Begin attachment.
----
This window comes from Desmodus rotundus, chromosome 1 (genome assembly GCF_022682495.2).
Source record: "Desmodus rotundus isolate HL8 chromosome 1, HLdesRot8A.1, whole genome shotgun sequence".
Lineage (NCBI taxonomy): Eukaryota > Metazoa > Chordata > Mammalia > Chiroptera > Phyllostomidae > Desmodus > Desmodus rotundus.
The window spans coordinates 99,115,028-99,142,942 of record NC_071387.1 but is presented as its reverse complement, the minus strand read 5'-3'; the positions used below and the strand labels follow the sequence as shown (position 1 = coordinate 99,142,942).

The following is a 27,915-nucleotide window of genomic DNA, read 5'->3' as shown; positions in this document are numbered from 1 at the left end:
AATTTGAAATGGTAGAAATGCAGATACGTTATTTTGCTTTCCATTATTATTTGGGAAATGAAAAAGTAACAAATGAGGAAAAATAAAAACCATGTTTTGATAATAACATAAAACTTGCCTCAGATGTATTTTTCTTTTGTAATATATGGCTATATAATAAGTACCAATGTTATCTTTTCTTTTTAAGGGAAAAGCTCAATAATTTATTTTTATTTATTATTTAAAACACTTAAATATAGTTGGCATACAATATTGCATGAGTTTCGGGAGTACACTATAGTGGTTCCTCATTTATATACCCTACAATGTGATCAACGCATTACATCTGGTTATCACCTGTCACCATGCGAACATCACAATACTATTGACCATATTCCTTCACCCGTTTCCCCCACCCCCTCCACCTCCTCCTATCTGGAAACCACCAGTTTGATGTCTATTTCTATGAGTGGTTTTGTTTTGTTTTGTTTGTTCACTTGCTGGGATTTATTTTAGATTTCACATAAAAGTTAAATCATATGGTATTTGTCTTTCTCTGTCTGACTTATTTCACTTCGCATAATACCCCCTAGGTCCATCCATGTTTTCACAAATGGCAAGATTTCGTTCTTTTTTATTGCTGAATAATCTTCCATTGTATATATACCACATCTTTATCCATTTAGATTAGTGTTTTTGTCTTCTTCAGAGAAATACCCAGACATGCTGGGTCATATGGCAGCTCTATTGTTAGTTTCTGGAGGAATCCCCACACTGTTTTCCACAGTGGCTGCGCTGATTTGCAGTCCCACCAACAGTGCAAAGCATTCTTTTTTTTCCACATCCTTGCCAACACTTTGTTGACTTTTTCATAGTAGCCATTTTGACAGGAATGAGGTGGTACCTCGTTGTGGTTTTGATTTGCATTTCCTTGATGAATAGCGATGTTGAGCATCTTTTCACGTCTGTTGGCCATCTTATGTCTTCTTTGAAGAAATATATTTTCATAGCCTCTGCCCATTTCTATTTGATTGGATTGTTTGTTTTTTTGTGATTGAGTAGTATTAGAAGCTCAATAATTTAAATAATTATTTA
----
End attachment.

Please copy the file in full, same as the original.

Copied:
This window comes from Desmodus rotundus, chromosome 1 (genome assembly GCF_022682495.2).
Source record: "Desmodus rotundus isolate HL8 chromosome 1, HLdesRot8A.1, whole genome shotgun sequence".
Lineage (NCBI taxonomy): Eukaryota > Metazoa > Chordata > Mammalia > Chiroptera > Phyllostomidae > Desmodus > Desmodus rotundus.
The window spans coordinates 99,115,028-99,142,942 of record NC_071387.1 but is presented as its reverse complement, the minus strand read 5'-3'; the positions used below and the strand labels follow the sequence as shown (position 1 = coordinate 99,142,942).

The following is a 27,915-nucleotide window of genomic DNA, read 5'->3' as shown; positions in this document are numbered from 1 at the left end:
AATTTGAAATGGTAGAAATGCAGATACGTTATTTTGCTTTCCATTATTATTTGGGAAATGAAAAAGTAACAAATGAGGAAAAATAAAAACCATGTTTTGATAATAACATAAAACTTGCCTCAGATGTATTTTTCTTTTGTAATATATGGCTATATAATAAGTACCAATGTTATCTTTTCTTTTTAAGGGAAAAGCTCAATAATTTATTTTTATTTATTATTTAAAACACTTAAATATAGTTGGCATACAATATTGCATGAGTTTCGGGAGTACACTATAGTGGTTCCTCATTTATATACCCTACAATGTGATCAACGCATTACATCTGGTTATCACCTGTCACCATGCGAACATCACAATACTATTGACCATATTCCTTCACCCGTTTCCCCCACCCCCTCCACCTCCTCCTATCTGGAAACCACCAGTTTGATGTCTATTTCTATGAGTGGTTTTGTTTTGTTTTGTTTGTTCACTTGCTGGGATTTATTTTAGATTTCACATAAAAGTTAAATCATATGGTATTTGTCTTTCTCTGTCTGACTTATTTCACTTCGCATAATACCCCCTAGGTCCATCCATGTTTTCACAAATGGCAAGATTTCGTTCTTTTTTATTGCTGAATAATCTTCCATTGTATATATACCACATCTTTATCCATTTAGATTAGTGTTTTTGTCTTCTTCAGAGAAATACCCAGACATGCTGGGTCATATGGCAGCTCTATTGTTAGTTTCTGGAGGAATCCCCACACTGTTTTCCACAGTGGCTGCGCTGATTTGCAGTCCCACCAACAGTGCAAAGCATTCTTTTTTTTCCACATCCTTGCCAACACTTTGTTGACTTTTTCATAGTAGCCATTTTGACAGGAATGAGGTGGTACCTCGTTGTGGTTTTGATTTGCATTTCCTTGATGAATAGCGATGTTGAGCATCTTTTCACGTCTGTTGGCCATCTTATGTCTTCTTTGAAGAAATATATTTTCATAGCCTCTGCCCATTTCTATTTGATTGGATTGTTTGTTTTTTTGTGATTGAGTAGTATTAGAAGCTCAATAATTTAAATAATTATTTA